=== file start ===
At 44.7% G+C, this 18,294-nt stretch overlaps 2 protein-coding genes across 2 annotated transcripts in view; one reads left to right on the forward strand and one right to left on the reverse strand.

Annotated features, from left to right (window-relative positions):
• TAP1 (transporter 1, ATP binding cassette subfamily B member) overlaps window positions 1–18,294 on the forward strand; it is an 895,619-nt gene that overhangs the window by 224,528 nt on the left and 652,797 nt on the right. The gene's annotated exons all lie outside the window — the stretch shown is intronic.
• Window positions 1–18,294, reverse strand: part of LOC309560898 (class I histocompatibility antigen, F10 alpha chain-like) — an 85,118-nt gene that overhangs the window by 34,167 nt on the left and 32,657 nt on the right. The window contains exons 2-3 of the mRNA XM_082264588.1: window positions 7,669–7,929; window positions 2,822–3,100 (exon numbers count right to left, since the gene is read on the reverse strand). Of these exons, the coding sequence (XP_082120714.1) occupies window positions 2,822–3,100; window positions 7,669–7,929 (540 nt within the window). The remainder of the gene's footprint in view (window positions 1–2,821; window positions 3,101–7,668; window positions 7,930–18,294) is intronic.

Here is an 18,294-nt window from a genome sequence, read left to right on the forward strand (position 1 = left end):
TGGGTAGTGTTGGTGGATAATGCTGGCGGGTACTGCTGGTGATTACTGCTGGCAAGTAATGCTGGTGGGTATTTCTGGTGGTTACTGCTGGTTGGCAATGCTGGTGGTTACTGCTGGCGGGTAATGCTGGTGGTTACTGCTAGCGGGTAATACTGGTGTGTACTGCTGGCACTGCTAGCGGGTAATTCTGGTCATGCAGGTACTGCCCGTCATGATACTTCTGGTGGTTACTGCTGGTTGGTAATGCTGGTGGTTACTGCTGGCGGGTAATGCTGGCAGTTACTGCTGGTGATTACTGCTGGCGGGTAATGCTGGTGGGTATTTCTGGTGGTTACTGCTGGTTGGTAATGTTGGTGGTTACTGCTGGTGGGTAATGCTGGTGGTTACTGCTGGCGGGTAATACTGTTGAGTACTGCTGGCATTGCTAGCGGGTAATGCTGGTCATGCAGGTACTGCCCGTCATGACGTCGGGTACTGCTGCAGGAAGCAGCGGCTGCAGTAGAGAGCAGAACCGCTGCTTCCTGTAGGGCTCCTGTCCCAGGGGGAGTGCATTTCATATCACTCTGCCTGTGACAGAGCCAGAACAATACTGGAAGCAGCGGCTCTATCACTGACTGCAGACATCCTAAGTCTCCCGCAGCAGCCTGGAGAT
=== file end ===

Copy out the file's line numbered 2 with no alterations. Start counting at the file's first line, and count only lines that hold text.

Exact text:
Annotated features, from left to right (window-relative positions):